In order to successfully prepare slides of skin specimens, the histologist must understand basic skin histology. Two major reasons for this are:
- The pathologist must be able to see the dermal-epidermal junction. The vast majority of skin pathology takes place in this area.
- Skin specimens are composed of three major tissue areas: epidermis, dermis and sub-cutaneous (adipose). This has ramifications for processing and cutting.
Dermis / Epidermis
Skin may be thought of as being comprised of two layers: an outer epidermis and lower dermis. Adipose tissue may or may not be present below the dermis.
The two layers interlock by folds in the epidermis (rete ridges) and dermis projections (dermal papillae). The epidermis sits on the basement membrane, whereon rests the basal layer of the epidermis (Figure 1).
Cells of the Epidermis
The basal cells that sit on the basement membrane divide and move up toward the surface of the epidermis as they differentiate into stratified squamous epithelium in a controlled fashion, replacing the epidermis as it is worn away, damaged, etc. If they grow out of control, they become a basal cell carcinoma (BCC). Similarly, if any of the squamous cells begin to grow out of control, a squamous cell carcinoma (SCC) may result. Usually, these cancerous cells remain in place, and are removed surgically to cure the patient. Very rarely, these cancers may metastasize and spread throughout the patient’s body.
Within the epidermis are many specialized cells, including melanocytes that contain the pigment melanin. Each melanocyte is associated with several basal keratinocytes via dendritic processes. The melanocyte transfers melanin into these cells. The melanin provides protection from ultraviolet (UV) light to the underlying cells. The more UV exposure, the more melanin is produced, and results in a darkening of the skin, or “tan”. Excessive exposure to the sun, and UV light, can damage the DNA of all epidermal cells, causing them to grow and divide out of control. This can result in a basal cell carcinoma, squamous cell carcinoma or malignant melanoma, depending upon the original cell type affected. While BCC and SCC rarely metastasize (i.e. spread) in a patient, malignant melanoma has a very high rate of metastasis. Thus, it is important to diagnose these cancers early and cure them by surgical removal. As a histologist, we will see that you play a critical role in helping to cure patients of skin cancer.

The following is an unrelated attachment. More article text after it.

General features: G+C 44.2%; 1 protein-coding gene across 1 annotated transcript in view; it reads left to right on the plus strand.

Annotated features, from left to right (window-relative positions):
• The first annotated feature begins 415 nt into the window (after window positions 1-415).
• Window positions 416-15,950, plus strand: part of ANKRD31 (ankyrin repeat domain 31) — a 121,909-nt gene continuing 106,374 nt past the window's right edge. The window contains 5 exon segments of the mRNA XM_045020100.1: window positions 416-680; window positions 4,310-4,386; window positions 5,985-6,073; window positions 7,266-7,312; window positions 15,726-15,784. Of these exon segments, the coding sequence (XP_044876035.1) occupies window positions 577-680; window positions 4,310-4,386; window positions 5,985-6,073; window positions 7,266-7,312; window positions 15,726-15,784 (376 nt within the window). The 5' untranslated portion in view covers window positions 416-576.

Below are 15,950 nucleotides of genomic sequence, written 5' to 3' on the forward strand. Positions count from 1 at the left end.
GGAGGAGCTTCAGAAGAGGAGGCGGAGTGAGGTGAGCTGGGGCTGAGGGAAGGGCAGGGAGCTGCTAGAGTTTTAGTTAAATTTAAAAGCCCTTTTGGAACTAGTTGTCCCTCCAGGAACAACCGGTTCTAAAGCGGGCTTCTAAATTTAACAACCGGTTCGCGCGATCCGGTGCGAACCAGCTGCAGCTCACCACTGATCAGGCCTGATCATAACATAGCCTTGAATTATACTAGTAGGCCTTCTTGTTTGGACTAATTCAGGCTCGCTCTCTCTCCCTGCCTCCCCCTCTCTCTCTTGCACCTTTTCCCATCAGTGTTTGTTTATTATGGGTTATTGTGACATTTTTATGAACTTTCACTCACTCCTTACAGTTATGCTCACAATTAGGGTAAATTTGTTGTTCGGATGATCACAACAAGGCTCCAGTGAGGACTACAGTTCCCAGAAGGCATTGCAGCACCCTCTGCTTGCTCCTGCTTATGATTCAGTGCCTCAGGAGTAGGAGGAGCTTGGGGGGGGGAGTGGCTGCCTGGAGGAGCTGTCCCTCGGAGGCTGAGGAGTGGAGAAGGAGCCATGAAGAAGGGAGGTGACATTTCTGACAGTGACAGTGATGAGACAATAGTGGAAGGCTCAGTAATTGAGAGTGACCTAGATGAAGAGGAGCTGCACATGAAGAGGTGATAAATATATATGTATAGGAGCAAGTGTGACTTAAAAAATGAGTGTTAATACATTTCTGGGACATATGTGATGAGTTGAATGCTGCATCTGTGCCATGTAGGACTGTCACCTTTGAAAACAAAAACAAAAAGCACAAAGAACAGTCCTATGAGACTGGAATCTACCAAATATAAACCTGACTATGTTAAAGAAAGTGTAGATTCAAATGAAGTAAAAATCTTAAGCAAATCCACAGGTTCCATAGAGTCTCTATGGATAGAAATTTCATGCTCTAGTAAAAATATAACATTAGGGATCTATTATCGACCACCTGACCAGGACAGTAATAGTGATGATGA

Malignant melanoma is, historically, a treatment resistant cancer. However, recently, there has been a breakthrough in treatment with the use of targeted therapies and immunotherapies. Currently, metastatic melanoma can be treated with potentially curative treatment.
Melanoma is an aggressive and treatment resistant cancer, accounting for 75% of all skin cancer deaths. The cancer arises from normal melanocytes, which produce melanin in the skin, meninges and mucosal epithelia. Two main types of pigment are produced by melanocytes: melanin (brown/black) and pheomelanin (red) (Figure 2). Melanoma risk factors include family history, immunosuppression, and ultraviolet light exposure.
A substance called “vemurafenib” was the first targeted therapy to show promise as a treatment for melanoma. The treatment shows rapid stabilization of the disease in patients with the proper BRAF gene mutations, with limited survival (i.e. 5 – 7 months).
Immune response is important in patients with melanoma. In fact, it has been noticed for years that patients undergoing immune therapy for a disease, may develop melanoma as a secondary complication. Experiments using melanoma vaccines and treatments with nonspecific immune stimulants have proved to be not highly beneficial. However, work with T cell treatments and blocking monoclonal antibodies have shown more promise.
There are certainly more successful treatments on the horizon as researchers work toward a therapy for patients with malignant melanoma.
- Lo and Fisher. The melanoma revolution: From UV carcinogenesis to a new era in therapeutics. Science. Vol 346, Issue 6212, pp. 945-949. 21 November 2014.
- Chapman CM. Dermatopathology: A Guide for the Histologist. Copyright 2003.